Court of Auditors calls for more climate protection |

Trams are praised, speed limits are suggested.

Wien. A sentence that you don’t read that often: “The Court of Auditors appreciates that future-oriented parameters were already considered in the planning phase of the projects.” This is one of the core sentences of the assessment of tram projects that have been implemented in Graz, Linz and Innsbruck .
The examiners praised the fact that the number of passengers in Innsbruck and Linz was higher than expected. And Graz is praised because, according to the RH, higher goals have been set for public transport in the expansion areas: in the new settlements, the proportion of journeys made using public transport should be 30 or 33 percent. A target of 24 percent has been formulated for the entire city.

In all three cases, there is project-related criticism, which is, however, rather subdued: the examiners complain that there were isolated cost overruns and that too few providers were invited. In addition, one should in future be based on a producer price index for rail vehicles. Only Linz agreed that, but not the other two public transport companies.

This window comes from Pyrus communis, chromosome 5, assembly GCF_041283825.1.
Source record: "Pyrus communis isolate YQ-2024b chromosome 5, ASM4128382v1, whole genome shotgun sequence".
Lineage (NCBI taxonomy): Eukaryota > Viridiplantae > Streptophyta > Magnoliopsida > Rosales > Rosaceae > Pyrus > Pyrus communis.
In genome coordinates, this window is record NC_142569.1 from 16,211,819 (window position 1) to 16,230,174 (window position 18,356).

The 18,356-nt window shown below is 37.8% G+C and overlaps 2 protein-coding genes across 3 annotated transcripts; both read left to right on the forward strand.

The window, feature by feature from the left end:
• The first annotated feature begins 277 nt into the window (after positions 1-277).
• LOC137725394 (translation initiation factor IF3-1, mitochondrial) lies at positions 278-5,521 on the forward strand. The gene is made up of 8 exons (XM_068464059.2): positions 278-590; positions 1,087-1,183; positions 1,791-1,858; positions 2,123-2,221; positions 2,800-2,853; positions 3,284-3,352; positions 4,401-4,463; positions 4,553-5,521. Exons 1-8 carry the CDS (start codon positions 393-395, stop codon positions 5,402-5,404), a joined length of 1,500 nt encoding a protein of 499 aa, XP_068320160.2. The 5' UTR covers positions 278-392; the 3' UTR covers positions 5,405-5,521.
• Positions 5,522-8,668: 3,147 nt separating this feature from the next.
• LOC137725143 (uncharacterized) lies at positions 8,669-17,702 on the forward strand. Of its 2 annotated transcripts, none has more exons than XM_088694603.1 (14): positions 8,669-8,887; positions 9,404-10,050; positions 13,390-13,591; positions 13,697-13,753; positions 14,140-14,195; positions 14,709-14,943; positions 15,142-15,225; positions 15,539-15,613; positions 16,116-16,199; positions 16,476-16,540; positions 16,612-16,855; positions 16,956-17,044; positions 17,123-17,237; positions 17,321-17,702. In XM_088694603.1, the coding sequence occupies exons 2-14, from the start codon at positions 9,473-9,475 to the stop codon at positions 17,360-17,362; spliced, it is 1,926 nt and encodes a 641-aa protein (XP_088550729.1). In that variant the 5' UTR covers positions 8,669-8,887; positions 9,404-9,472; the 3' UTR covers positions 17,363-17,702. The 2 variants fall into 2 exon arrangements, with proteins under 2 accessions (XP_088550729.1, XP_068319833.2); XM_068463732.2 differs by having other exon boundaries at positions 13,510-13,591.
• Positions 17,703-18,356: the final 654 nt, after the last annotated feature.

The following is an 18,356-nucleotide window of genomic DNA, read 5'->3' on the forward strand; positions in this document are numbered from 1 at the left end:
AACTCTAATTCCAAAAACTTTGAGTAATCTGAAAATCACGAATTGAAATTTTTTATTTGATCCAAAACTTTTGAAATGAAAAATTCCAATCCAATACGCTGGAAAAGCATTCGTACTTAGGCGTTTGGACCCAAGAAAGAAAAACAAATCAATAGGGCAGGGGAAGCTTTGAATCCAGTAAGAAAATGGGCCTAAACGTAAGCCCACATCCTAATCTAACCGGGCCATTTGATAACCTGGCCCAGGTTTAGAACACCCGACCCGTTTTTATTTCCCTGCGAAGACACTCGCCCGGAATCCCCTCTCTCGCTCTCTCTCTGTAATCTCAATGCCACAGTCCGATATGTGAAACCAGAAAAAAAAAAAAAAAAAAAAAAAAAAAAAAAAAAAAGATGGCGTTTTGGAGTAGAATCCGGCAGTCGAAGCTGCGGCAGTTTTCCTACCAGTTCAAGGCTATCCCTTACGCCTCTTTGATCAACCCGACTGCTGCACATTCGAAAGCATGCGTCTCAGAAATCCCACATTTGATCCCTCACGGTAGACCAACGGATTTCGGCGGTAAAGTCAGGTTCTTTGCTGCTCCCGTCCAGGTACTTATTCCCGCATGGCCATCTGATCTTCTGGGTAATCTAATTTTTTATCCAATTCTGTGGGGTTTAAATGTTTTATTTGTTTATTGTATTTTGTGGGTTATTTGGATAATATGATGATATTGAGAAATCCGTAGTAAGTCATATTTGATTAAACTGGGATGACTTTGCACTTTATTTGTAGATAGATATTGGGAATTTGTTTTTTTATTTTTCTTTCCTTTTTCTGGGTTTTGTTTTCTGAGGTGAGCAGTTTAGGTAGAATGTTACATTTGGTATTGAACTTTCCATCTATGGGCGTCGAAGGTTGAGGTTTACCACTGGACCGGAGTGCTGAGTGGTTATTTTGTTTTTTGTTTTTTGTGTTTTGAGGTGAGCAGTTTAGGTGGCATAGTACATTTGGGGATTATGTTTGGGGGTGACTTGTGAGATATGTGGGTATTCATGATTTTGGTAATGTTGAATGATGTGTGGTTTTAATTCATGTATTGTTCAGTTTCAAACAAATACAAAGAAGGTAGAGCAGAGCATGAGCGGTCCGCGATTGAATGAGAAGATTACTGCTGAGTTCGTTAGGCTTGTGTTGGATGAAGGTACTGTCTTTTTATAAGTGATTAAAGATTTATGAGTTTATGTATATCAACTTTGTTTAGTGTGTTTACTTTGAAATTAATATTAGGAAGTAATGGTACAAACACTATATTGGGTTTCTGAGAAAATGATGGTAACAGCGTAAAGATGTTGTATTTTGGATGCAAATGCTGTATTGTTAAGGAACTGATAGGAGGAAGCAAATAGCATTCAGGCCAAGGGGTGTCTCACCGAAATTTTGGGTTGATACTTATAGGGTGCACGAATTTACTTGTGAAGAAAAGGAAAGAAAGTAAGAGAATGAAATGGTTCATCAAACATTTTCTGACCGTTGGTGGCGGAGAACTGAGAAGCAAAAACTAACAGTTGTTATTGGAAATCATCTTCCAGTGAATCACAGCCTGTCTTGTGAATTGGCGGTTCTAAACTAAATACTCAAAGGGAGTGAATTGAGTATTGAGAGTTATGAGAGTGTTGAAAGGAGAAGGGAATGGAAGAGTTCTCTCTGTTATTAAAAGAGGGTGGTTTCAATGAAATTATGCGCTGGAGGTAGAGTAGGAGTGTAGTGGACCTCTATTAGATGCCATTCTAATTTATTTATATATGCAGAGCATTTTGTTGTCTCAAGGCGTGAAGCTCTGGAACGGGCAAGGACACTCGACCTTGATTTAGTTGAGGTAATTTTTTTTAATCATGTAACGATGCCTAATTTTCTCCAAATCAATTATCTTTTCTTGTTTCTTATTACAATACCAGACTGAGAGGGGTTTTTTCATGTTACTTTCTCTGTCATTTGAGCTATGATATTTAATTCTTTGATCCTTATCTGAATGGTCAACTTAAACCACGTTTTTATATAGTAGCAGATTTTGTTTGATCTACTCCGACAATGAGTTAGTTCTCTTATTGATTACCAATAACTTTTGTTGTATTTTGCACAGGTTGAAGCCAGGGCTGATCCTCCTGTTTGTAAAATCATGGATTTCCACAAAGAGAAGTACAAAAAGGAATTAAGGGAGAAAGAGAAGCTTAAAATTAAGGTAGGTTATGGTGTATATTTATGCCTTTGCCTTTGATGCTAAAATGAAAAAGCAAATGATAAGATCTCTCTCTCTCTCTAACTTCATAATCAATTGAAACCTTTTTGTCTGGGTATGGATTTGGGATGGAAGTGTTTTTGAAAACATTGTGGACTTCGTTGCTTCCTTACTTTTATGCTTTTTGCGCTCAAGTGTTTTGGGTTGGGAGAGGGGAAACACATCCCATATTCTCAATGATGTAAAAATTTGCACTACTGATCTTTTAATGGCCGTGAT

Criticism and recommendations are much sharper when it comes to the basic approach to transport policy. The Court of Auditors reminds that Austria has committed itself to wanting to achieve climate neutrality by 2040. In the “Mobility Master Plan 2030” there is a nationwide target path for the transport sector, but no concrete goals and measures for states, regions and municipalities.

Driving bans, congestion charges

And: “Further measures are needed to achieve the climate targets by 2040. The ACA recommends that the Ministry of Climate Protection, the states of Upper Austria, Styria and Tyrol and the cities of Graz, Innsbruck and Linz not only improve public transport services and provide attractive public mobility offers and services, but also push measures (e.g. speed limits, partial or temporary driving bans, City toll systems, meeting zones, pedestrian zones) to reduce motorized private transport in order to support the effects of supply-side measures (pull measures).”